10 tips for being calm

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I think my 4 year old daughter was trying to tell me something when she brought me a Chinese translation of The Little Book of Calm by Paul Wilson. I don’t usually make it a habit of reading books like this, unless you count all the productivity manuals I’ve digested, but my daughter was pretty persuasive. Generally its too ‘new age’ for me but like many texts like this there are enough bits of commonsense to make the effort of leafing through the pages worthwhile. Here is a selection of 10 tips contained within the book which I found to be the most relevant.

Leave it to others to be perfect, to be wonderful. Be content with who you are – you will be much more relaxed as a result.
Take a lesson in calmness from children: watch how they live every moment for the pleasure of the moment.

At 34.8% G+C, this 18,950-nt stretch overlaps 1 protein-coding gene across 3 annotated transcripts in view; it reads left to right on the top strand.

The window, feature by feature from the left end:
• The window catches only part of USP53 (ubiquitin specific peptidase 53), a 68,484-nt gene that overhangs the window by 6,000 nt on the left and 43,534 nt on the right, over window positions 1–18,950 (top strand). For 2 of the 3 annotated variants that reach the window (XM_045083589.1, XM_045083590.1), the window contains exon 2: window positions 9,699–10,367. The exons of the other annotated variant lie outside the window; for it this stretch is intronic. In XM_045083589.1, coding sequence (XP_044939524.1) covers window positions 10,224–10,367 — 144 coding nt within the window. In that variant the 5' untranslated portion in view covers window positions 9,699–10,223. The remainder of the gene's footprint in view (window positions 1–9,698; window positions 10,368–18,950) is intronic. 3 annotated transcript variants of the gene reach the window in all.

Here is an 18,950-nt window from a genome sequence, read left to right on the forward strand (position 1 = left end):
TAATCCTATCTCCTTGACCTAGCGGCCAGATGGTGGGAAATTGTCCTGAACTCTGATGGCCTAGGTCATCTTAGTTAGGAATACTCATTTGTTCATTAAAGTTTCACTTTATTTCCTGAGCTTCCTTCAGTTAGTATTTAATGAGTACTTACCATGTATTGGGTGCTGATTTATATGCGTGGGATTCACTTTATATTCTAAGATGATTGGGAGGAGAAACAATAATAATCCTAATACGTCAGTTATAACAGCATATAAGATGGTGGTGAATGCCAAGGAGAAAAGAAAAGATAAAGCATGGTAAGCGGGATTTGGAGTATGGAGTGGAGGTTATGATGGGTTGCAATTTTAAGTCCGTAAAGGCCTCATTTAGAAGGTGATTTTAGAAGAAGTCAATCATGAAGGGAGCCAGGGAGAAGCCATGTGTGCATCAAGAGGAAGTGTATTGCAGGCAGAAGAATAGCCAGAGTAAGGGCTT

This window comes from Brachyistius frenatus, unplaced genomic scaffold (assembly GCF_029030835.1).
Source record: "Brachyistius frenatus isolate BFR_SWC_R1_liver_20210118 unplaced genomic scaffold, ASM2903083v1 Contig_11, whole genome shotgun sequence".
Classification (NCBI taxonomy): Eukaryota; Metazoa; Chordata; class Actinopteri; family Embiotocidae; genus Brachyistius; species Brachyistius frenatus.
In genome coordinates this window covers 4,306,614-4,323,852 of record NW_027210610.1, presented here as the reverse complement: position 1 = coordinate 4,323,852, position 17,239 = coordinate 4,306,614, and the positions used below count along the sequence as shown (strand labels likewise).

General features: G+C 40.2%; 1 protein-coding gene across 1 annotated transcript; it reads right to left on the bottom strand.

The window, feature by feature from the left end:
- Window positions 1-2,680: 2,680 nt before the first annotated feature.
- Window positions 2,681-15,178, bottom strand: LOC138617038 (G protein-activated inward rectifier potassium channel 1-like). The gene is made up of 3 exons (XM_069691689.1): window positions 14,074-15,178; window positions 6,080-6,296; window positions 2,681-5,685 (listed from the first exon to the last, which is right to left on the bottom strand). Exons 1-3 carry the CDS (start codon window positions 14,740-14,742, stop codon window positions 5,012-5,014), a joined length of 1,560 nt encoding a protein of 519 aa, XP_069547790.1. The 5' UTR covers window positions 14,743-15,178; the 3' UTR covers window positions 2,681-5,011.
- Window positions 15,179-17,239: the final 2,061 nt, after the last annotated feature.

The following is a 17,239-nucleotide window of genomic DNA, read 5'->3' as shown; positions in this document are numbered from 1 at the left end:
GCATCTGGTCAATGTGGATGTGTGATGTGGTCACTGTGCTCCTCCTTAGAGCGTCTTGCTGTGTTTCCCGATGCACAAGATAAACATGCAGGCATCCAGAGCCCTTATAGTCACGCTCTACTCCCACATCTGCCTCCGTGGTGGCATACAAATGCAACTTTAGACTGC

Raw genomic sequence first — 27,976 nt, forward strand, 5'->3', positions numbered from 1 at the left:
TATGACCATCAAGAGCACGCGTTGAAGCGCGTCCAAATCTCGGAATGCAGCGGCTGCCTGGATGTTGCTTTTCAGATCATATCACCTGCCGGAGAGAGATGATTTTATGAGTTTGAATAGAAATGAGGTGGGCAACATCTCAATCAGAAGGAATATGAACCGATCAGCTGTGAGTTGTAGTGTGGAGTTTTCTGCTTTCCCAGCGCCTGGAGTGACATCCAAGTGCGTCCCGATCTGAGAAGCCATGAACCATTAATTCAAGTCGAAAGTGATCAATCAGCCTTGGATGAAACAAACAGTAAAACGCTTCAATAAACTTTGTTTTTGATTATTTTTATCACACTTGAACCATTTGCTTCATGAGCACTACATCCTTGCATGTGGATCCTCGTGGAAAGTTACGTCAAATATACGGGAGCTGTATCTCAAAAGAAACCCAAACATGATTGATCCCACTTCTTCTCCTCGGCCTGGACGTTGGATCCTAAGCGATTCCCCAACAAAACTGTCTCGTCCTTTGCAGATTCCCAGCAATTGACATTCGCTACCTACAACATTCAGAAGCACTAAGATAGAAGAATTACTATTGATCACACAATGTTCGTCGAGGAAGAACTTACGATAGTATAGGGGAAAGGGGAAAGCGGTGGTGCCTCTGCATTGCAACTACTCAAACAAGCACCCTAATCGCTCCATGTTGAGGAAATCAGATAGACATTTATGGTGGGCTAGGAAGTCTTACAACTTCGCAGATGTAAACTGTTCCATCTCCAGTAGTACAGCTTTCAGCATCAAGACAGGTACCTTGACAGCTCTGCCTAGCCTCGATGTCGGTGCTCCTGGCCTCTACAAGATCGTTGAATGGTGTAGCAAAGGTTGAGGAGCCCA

Clear out the clutter. Physical disarray adds to the tension of life. Clearing out the clutter is an orderly way to calm.
To bear ill-feelings towards someone else is more damaging to the bearer than the recipient. Forgive quickly and freely.
There comes a time when you need to shut yourself off from interruption, to concentrate on your own needs and responsibilities. Do it for at least one hour every day.
Keep plants where you work, sleep and live, and you’ll enjoy more oxygen. The more oxygen you get the more calmer you will become.
Anything that interferes with your sleep – coffee, cola, alcohol – interferes with your ability to become calm. Do whatever is necessary to get as much sleep as you feel you need.
Walk everyday – not because you have to , but because if you combine it with the right attitude , it can be the most relaxing way to get from A to B.
Be rigorous in differentiating between what is achievable and what is a waste of time. Then devote your energies to only those tasks you can achieve.
Any task you can do on remote control has the potential as a way of helping you feel good. Treat it as a meditation, concentrating wholly on the moment, and you will be fulfilled.

What works wonders for me isn’t mentioned anywhere in this book. A weekend getting massaged into submission at a resort in Thailand is a surefire way to ‘calm’ for me.
The Little Book of Calm